There is a strong need to emphasise the spiritual aspect of our culture because even though India is politically free, the danger to her culture is, perhaps, greater than ever before. [. . .]

Man, today, is trying to overcome the limits of outer space without overcoming the limitations of his consciousness. He seems to be on the point of being overcome by his own achievements unless he changes himself. . . Sri Aurobindo saw that mere political, economic, social or any other external changes would not solve the problems of life though all may be attempted by man in his present state.

The change required is psychological—an inner change. But this inner change needed is far more radical than merely embodying ethical values, Sri Aurobindo points out. Living up to ethical values and ideals can be a stage, an important step, in the direction of the required change which is radical. A radical transformation of man’s nature is needed. Such a radical change can come by putting spirituality in the centre of all human activities.

Sri Aurobindo sees the course of Indian history as a gradual and chequered growth towards a complete spiritual living.

“It is her founding of life upon this exalted conception and her urge towards the spiritual and the eternal that constitute the distinct value of her civilisation. And it is her fidelity, with whatever human shortcomings, to this highest ideal that has made her people a nation apart in the human world.”

~ CWSA, Vol. 20, p. 57
He therefore wants free India to accept boldly the challenge of the age and give the world a lead in solving problems of collective life by applying her spiritual ideals. He states:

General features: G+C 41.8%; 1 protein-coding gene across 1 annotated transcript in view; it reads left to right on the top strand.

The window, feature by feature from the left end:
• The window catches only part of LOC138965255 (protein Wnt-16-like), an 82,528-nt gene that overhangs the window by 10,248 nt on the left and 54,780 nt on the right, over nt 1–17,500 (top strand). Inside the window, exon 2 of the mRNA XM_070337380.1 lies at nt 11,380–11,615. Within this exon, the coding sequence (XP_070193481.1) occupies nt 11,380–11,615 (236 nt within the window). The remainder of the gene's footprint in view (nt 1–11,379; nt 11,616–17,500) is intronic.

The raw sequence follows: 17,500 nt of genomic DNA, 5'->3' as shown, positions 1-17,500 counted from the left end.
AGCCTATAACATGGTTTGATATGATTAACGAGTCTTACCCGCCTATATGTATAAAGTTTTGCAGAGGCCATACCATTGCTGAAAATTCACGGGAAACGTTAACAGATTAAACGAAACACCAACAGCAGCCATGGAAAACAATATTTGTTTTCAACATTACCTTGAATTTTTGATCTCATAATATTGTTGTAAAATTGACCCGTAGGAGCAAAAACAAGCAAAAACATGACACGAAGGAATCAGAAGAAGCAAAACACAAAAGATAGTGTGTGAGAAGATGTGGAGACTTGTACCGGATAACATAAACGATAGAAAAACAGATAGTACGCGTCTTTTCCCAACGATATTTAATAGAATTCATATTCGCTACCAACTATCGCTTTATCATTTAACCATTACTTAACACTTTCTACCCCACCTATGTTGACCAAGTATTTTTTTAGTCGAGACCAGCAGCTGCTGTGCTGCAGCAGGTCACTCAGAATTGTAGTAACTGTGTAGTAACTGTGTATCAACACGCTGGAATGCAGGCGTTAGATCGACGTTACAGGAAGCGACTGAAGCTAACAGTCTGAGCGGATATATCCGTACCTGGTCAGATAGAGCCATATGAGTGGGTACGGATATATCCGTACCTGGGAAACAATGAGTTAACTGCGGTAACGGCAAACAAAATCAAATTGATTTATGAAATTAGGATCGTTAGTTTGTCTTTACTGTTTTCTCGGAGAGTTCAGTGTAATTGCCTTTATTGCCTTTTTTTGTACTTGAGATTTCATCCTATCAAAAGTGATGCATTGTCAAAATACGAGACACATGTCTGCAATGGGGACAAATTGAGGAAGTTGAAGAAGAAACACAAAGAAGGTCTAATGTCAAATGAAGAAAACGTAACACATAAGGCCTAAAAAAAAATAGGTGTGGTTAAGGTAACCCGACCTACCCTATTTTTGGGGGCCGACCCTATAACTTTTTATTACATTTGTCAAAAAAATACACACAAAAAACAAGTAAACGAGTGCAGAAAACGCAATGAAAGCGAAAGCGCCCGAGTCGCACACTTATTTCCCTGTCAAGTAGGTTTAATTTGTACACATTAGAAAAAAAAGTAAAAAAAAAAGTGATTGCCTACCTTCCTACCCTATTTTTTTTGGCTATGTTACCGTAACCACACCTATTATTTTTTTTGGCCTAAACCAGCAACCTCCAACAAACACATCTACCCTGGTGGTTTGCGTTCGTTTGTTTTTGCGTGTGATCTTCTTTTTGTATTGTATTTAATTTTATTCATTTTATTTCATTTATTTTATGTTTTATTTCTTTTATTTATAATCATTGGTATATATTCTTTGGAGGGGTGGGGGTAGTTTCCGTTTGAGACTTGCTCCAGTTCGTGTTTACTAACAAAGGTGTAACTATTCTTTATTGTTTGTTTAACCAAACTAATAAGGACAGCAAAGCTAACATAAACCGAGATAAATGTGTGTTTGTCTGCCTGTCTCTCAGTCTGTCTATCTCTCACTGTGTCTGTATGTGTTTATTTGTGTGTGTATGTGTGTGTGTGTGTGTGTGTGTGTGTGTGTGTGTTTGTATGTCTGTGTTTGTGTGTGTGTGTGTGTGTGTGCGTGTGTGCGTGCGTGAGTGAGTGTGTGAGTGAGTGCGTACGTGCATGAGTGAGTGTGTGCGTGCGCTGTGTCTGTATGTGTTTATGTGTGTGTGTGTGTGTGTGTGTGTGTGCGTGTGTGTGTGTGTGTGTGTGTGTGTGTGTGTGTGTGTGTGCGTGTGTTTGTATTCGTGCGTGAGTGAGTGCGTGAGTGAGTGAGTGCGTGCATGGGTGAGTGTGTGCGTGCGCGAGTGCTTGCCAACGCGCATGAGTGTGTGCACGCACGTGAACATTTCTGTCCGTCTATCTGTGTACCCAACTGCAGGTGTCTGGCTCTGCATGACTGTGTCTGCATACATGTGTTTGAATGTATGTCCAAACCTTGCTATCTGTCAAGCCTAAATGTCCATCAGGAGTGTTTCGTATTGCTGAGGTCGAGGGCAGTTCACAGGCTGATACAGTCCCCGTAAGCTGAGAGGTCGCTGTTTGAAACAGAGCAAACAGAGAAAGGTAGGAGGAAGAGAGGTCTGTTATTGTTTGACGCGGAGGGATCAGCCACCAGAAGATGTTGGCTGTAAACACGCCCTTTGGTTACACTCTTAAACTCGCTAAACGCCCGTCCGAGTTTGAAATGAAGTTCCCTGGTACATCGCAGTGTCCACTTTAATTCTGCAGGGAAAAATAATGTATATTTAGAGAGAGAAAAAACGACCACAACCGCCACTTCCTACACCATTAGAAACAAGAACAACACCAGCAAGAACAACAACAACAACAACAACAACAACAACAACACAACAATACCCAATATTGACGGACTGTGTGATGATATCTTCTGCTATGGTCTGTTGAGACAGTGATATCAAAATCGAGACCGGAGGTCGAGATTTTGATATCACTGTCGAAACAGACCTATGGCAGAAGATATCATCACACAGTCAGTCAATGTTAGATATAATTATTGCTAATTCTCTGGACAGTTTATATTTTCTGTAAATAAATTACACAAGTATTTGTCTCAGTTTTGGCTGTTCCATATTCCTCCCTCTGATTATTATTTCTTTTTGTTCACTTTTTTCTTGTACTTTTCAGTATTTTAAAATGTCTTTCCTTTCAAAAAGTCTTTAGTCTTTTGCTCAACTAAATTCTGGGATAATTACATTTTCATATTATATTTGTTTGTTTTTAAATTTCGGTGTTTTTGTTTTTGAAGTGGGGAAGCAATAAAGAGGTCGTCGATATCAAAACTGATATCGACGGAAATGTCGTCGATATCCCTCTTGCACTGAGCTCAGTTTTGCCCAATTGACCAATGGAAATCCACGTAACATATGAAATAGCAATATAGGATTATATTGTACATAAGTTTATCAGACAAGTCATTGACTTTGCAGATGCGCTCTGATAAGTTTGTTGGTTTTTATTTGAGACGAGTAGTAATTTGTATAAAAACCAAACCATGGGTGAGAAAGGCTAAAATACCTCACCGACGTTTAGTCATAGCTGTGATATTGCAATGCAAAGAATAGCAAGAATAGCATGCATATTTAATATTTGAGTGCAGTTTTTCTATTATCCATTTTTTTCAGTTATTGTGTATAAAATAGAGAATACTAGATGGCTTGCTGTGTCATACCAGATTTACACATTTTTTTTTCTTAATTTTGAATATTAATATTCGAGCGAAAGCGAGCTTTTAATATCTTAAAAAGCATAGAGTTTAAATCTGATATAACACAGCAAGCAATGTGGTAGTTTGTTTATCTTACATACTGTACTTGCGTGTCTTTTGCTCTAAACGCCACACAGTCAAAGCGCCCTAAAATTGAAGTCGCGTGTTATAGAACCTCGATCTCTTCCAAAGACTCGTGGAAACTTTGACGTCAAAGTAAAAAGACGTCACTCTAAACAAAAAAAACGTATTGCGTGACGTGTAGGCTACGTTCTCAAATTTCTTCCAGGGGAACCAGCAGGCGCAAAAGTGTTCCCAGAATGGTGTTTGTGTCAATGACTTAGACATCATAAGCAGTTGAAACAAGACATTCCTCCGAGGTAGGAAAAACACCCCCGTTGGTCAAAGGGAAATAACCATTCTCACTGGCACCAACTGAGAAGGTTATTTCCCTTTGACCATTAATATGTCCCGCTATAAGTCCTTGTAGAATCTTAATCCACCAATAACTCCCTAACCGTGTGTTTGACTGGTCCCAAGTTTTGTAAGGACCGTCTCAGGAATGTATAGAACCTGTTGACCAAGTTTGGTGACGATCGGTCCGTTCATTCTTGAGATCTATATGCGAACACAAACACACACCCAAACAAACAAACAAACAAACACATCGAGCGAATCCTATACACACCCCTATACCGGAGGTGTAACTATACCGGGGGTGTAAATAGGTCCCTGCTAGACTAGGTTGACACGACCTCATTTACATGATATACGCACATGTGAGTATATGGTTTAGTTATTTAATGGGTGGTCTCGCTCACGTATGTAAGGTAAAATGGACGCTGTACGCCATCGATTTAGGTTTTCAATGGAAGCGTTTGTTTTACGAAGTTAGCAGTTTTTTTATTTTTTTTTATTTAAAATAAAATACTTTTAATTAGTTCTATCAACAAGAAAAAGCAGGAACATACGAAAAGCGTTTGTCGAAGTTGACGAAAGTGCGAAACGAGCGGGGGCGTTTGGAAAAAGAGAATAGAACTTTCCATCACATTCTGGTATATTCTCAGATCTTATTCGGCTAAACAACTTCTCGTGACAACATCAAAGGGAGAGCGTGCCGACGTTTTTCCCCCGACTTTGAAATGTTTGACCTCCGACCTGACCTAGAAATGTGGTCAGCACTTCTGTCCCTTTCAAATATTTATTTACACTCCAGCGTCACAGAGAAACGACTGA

“A widest and highest spiritualising of life on earth is the last vision of all that vast and unexampled seeking and experiment in a thousand ways of the soul’s outermost and innermost experience which is the unique character of her past; this in the end is the mission for which she was born and the meaning of her existence.”

~ CWSA, Vol. 20, p. 213


Sri Aurobindo cautions that India may be tempted to follow certain directions which may lead her to become a “nation like many others evolving an opulent industry and commerce, a powerful organisation of social and political life, an immense military strength, practising power-politics with a high degree of success, guarding and extending zealously her gains and her interests, dominating even a large part of the world.” But in doing so, and “in this apparently magnificent progression” India will forfeit its Swadharma, lose its soul. (CWSA, Vol. 36, p. 504)

Ancient India and her Spirit might disappear altogether and India would have become one more nation like the others. This, Sri Aurobindo emphasises would be “real gain neither to the world nor to us.”

“It would be a tragic irony of fate if India were to throw away her spiritual heritage at the very moment when in the rest of the world there is more and more a turning towards her for spiritual help and a saving Light.”

~ CWSA, Vol. 36, p. 504

India would best serve and increase the sum of human progress by “a new creation of the old Indian Swadharma, not a transmutation to some law of the Western nature.” Creative assimilation of the new thought and ideas is needed. And as Sri Aurobindo reminds us:

“A mastering and helpful assimilation of new stuff into an eternal body has always been in the past a peculiar power of the genius of India.”

~ CWSA, Vol. 20, p. 78

The seer Sri Aurobindo says that the renaissance of India is “inevitable as the rising of tomorrow’s sun” and it will be “one of the most formidable phenomena of the modern world.” (CWSA, Vol. 25, p. 333). It is important to emphasise that Sri Aurobindo has lived the great spiritual Truth about which he has written. He is the embodiment of the Spiritual Reality which he affirms in his great works. He has contributed a body of vast literature embodying his vision of the Reality and man’s destiny on earth.



CONCLUDED